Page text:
Well it had to happen.   After over three years one of the fishplates joining two tracks in Crown Point Yard has worked loose.  It is in the middle of a set of points and to repair it has meant a lot of track has had to be lifted.

The Track Maintenance Staff  (me)  will be 'working this weekend'.

 

David

 

 

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Posted by NorthBrit on Sunday, January 10, 2021 11:25 AM

Having a login name of NorthBrit  and avatar of the North British Railway  (because I live near the old Border Counties Railway ; owned by the N B R)  naturally I have  some NBR wagons.

 

The little four plank  N B (North British Railway)  wagon behind the engine is of a 1910 design.    The model  is by Oxford Rail  and although a good runer it looked of plastic.   Therefore I dirtied it up a little.

The N B box van  I made from a 1912 design.  I am sure someone else would have made the model, but I have never seen another one..

The five plank  Douglas Glencairn  wagon is of a 1910 design.   There was never such a wagon,  but I know the family and asked if I could make the wagon.  Therefore it is  a 'one off'.  The tarpaulin is from a Company of EBay.

 

[

 

David

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Posted by NorthBrit on Sunday, January 17, 2021 6:16 AM

The remodeling of Crown Point Yard is done.  The track is tested and locomotives can now occupy seven roads compared to five previously.

 

 

Class 47  47583  'County of Hertfordshire'  in Network South East  livery was a locomotive I used to see regularly.  Why it was in the north of England so much was a bit of a mystery.  Maybe the northern crew liked it and would not 'send it back south'.

There is no actual model of 47583, so I had  another model repainted etc.  Normally I repaint etc. myself, but the NSE livery is a difficult one.

 

 

David

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Posted by NorthBrit on Sunday, January 24, 2021 5:19 AM

Since the dawn of railways  Companies (in the UK)  had their own style of cattle wagons.

Here is on the left a Leeds Scarcroft & Wetherby Railway cattle wagon.  On the right a Lancashire & Yorkshire  wagon.

 

 

On the left a Kirkstall & East Seacroft Railway wagon.  On the right a Great Northern Railway wagon.   Note the subtle differences between all four.

 

 

All four were built to designs between 1898 and 1912.   In real life the same designs of wagons were still being built in 1930s and later.   Therefore they could be seen in most eras of modeling.   These types of wagons were still running in the 1970s.   Here is 'cattle'  being taken to Leeds  Cattle Market.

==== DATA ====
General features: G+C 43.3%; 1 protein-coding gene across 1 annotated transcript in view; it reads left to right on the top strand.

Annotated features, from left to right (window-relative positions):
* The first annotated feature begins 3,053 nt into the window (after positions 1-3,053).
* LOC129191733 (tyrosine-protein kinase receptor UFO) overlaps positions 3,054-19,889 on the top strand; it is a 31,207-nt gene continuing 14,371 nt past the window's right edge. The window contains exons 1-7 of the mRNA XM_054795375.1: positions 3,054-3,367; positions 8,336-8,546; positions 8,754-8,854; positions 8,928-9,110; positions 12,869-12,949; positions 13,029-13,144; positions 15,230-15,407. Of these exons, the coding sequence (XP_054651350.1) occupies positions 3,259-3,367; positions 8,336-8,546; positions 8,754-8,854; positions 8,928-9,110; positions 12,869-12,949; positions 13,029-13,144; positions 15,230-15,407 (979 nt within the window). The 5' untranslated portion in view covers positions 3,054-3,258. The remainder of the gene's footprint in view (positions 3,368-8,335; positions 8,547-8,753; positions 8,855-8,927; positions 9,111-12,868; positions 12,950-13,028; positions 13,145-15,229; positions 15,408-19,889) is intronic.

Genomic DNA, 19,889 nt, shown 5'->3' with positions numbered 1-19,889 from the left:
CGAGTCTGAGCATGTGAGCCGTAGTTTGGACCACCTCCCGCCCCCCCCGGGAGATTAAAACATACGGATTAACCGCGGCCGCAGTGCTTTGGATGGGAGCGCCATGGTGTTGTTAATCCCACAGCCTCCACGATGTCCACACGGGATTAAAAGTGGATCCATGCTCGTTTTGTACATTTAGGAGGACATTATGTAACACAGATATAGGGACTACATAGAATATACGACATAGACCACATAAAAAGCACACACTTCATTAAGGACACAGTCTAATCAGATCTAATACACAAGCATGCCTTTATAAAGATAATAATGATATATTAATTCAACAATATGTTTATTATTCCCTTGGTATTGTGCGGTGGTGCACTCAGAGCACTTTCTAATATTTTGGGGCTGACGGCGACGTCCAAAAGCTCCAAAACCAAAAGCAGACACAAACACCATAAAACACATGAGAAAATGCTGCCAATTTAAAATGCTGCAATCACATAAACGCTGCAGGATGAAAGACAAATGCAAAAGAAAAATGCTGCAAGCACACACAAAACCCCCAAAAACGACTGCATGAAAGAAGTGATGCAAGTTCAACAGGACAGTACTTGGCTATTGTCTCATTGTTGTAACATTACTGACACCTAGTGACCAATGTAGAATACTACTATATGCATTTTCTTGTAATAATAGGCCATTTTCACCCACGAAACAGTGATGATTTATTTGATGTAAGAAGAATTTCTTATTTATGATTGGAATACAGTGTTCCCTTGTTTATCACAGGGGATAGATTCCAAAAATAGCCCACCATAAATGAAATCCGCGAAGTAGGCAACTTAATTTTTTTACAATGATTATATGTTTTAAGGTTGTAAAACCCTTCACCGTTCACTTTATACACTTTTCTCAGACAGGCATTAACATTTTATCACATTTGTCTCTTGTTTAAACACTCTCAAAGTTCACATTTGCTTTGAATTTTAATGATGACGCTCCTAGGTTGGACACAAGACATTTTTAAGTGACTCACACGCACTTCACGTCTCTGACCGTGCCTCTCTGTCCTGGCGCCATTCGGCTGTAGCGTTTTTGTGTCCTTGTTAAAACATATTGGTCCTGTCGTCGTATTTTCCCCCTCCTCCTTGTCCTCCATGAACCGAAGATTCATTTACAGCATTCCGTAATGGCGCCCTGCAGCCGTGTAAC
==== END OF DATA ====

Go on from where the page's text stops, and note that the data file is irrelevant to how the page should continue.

David

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Posted by NorthBrit on Wednesday, January 27, 2021 5:54 AM

The beauty of two layouts on one track plan.

Switch from 1970 to 1914/1919

 

The early morning passenger train from Earlsheaton Junction to Leeds Central with 'Vivienne'  in charge.   passing Crown Point Junction.  Ash Farm fields and Lake  behind.

 

 

Passenger and goods trains pass in Leeds Sovereign Street Station.

 

 

'Harwood' is in charge of the goods train on its way to Earlsheaton Junction.

 

 

David

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Posted by NorthBrit on Thursday, January 28, 2021 4:27 AM

Two more scenes when running steam trains on 1914/19  layout.

 

Trains passing in Leeds Sovereign Street Station.

 

 


 

Earlsheaton Junction bound goods train passing Wyndham Farm.

 

 

David

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Posted by York1 on Thursday, January 28, 2021 8:59 AM

I don't post on this thread often, David, but I enjoy seeing your layout.

York1 John       

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Posted by NorthBrit on Friday, January 29, 2021 8:53 AM

Thanks for your comments, guys.   Glad you like the layout.

 

David

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Posted by NorthBrit on Monday, February 1, 2021 6:46 AM

Scenes of life.   Making a layout more than just running trains.

'Watching the trains'

Class 25  25237  with a train of Ale boxvans  passing Roseville Station and heading north.

 

 

Staff Nurse Sandra Brown passing Roseville Station one her way to the hospital.   St James' Hospital is just round the corner.

 

 

David

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Posted by NorthBrit on Friday, February 5, 2021 11:57 AM

Add people  to the layout.   Makes it a reason to be there.   A Living  Model Railroad.